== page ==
View Larger Map River Meadows Park Several summers ago my brother was visiting from New York and we got this idea to go on as many Snohomish County hikes as we could during his two-week vacation. Well, we got in six. Not too shabby. One of our favorites from the list was River Meadows near Arlington that includes a 200-acre park next to the south fork of the Stillaguamish River. The park is perfect for that after-hike picnic. We did the hike in July and covered 3.7 miles of the 6-mile trail. We used the book "Hiking Snohomish County" as our guide and author Ken Wilcox did not steer us wrong when he wrote "silt and sand trails follow a long bend in the river and connect with mowed paths among grass and wildflowers." We hiked mostly along the river and in my notes in the back of the book wrote "great trails." I've gone back with my husband and young son several times. River Meadows is an easy, year-round hike that is family friendly and can introduce young ones to lots of Pacific Northwest nature including hemlock, birch, cottonwood, fir and cedar along with native shrubs and ferns. The trail also offers occasional access to sandy beaches but, as Wilcox reminds, don't forget to pop out of the woods every so often to check out the lush meadows. -- Theresa Goffredo, Herald Writer Vitals Open: Year-round Directions: From I-5 take SR530 east through Arlington; turn right onto Arlington Heights Road for 2 miles; bear right onto the Jordan Road. Follow Jordan Road for approximately 3 miles to park entrance on the right. Permit: None Online: Herald Hiking Guide More information: Contact the park at 360-435-3441.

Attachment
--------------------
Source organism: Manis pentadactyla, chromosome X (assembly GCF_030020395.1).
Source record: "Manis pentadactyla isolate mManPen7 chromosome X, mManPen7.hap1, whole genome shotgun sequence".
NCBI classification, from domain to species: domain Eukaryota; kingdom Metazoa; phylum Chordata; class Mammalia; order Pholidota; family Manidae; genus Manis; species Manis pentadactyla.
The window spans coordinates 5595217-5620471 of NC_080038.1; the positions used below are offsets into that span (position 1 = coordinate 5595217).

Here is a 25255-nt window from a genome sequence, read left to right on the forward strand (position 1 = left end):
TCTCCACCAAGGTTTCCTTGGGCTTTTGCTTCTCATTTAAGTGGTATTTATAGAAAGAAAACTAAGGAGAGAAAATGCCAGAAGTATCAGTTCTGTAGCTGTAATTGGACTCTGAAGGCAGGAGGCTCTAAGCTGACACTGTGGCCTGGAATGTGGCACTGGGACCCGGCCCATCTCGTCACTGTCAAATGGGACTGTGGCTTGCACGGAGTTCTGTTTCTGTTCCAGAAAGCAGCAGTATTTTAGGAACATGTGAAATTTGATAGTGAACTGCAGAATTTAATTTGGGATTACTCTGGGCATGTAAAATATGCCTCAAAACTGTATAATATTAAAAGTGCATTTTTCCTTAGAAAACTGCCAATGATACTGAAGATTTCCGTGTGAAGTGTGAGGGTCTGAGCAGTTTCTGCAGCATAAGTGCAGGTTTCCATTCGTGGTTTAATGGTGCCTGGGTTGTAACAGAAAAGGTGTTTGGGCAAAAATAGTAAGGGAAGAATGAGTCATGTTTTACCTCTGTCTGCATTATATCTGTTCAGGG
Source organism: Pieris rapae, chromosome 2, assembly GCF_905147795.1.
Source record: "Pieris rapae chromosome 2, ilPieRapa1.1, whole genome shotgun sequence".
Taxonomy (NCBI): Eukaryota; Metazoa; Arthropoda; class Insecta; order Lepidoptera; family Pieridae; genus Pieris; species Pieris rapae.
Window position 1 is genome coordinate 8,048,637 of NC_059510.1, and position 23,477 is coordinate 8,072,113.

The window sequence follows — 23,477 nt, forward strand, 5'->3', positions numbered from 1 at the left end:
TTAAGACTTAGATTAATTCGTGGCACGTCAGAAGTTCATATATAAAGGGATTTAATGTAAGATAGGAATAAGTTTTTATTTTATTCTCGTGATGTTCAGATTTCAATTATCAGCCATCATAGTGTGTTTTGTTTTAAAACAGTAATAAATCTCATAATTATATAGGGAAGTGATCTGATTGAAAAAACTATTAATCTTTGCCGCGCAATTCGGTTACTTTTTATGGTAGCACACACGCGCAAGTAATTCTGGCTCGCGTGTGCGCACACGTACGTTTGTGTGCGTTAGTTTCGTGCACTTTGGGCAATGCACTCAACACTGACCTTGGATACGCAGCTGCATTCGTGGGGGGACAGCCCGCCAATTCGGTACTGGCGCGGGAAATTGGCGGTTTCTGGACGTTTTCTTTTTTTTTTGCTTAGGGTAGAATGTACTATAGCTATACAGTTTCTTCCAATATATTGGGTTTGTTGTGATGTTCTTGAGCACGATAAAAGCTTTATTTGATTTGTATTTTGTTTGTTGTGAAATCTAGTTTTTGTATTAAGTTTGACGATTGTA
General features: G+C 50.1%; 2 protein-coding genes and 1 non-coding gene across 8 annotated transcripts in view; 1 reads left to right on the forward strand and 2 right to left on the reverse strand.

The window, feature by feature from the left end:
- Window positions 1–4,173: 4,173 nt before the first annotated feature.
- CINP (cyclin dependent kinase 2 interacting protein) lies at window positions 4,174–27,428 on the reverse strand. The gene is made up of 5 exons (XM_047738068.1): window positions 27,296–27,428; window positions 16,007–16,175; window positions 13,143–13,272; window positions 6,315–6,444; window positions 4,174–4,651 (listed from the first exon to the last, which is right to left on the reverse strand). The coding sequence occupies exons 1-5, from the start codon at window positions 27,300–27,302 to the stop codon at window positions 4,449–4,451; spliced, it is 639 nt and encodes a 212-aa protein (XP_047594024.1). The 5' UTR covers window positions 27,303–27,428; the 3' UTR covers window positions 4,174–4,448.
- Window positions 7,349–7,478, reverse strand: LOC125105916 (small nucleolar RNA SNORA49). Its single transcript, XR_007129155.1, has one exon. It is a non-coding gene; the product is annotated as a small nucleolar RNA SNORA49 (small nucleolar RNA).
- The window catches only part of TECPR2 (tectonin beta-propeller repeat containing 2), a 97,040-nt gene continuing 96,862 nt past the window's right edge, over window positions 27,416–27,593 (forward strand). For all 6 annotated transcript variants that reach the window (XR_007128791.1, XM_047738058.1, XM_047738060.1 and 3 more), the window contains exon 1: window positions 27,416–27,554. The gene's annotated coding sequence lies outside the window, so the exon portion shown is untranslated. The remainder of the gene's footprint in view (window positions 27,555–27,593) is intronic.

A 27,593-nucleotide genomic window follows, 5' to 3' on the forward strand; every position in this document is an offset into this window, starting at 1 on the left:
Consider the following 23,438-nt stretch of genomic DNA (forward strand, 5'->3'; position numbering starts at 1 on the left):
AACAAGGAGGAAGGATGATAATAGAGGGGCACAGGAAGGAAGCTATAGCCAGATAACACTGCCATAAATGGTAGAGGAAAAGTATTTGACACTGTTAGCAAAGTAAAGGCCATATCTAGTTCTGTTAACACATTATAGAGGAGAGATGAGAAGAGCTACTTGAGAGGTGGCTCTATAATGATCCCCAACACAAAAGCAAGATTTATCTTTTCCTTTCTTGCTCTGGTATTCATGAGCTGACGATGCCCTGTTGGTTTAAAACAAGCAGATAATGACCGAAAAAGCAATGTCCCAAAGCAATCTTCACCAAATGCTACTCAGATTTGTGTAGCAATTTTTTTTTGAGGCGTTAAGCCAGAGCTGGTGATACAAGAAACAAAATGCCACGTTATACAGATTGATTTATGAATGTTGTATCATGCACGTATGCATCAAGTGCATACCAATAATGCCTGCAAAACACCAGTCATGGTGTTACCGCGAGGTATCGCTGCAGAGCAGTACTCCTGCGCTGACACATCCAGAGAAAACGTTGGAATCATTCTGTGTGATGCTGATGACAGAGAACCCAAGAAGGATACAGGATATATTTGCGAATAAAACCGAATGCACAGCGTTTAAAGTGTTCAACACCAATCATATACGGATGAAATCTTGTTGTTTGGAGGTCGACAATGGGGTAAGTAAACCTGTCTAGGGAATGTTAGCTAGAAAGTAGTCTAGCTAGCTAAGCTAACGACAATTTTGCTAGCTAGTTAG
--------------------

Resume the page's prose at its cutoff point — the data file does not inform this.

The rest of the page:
View Larger Map The Wonderland Trail Summerland and Indian Bar are just a portion of the 17-mile Wonderland Trail. Summerland is one of the classic hikes of Mount Rainier and the whole Northwest. On the east side of Mount Rainier, it makes an enjoyable day trip. If you want to do it right, though, you need a backpack. Summerland has all the glory of the best high-mountain meadows. Its lush plants and gurgling streams are a piece of heaven. There are several campsites (you need a permit). Be sure to climb up past the meadow to look at the crazy moonscape and to look for mountain goats. To really make the most of the trip, continue over Panhandle Gap and to Indian Bar. Before you go, check trail reports, snow lingers late this high. The descent to Indian Bar is long, but the view distracts you from your sore knees. Indian Bar is an ideal camping spot. It feels delightfully remote, the valley is gorgeous and you might see bears. The climb out of Indian Bar is, again, pretty. When you reach the top, you can see all the way to Mount Adams. The trail follows the ridge for a few miles, and when it starts to descend, you'll be sad to be heading home. -- Jessi Loerch, Herald Copy Editor Vitals Open: Late summer to early fall Directions: To Summerland trailhead, from Enumclaw, take Highway 410 east 43 miles to the White River Entrance of Mt. Rainier National Park. Veer right on Sunride Road, follow this 4 miles to the trailhead near Fryingpan Creek. Permit: Entrance fee of $15. Online: Herald Hiking Guide, WTA, Attrition-Indian Bar, Attrition-Summerland More information: Contact the park at 360-569-2211